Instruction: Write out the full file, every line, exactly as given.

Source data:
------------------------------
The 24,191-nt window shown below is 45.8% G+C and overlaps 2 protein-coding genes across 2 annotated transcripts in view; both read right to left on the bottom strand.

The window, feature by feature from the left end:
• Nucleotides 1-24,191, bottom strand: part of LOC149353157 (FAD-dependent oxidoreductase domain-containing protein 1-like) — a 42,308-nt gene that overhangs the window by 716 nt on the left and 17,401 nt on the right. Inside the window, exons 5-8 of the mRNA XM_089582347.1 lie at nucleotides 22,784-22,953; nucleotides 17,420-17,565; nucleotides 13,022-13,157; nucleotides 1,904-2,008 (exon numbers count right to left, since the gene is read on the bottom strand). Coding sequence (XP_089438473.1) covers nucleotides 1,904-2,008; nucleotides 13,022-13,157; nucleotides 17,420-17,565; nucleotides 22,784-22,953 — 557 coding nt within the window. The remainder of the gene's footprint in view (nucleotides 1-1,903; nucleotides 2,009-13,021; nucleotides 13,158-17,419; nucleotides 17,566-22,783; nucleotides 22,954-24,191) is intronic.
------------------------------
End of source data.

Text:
The 24,191-nt window shown below is 45.8% G+C and overlaps 2 protein-coding genes across 2 annotated transcripts in view; both read right to left on the bottom strand.

The window, feature by feature from the left end:
• Nucleotides 1-24,191, bottom strand: part of LOC149353157 (FAD-dependent oxidoreductase domain-containing protein 1-like) — a 42,308-nt gene that overhangs the window by 716 nt on the left and 17,401 nt on the right. Inside the window, exons 5-8 of the mRNA XM_089582347.1 lie at nucleotides 22,784-22,953; nucleotides 17,420-17,565; nucleotides 13,022-13,157; nucleotides 1,904-2,008 (exon numbers count right to left, since the gene is read on the bottom strand). Coding sequence (XP_089438473.1) covers nucleotides 1,904-2,008; nucleotides 13,022-13,157; nucleotides 17,420-17,565; nucleotides 22,784-22,953 — 557 coding nt within the window. The remainder of the gene's footprint in view (nucleotides 1-1,903; nucleotides 2,009-13,021; nucleotides 13,158-17,419; nucleotides 17,566-22,783; nucleotides 22,954-24,191) is intronic.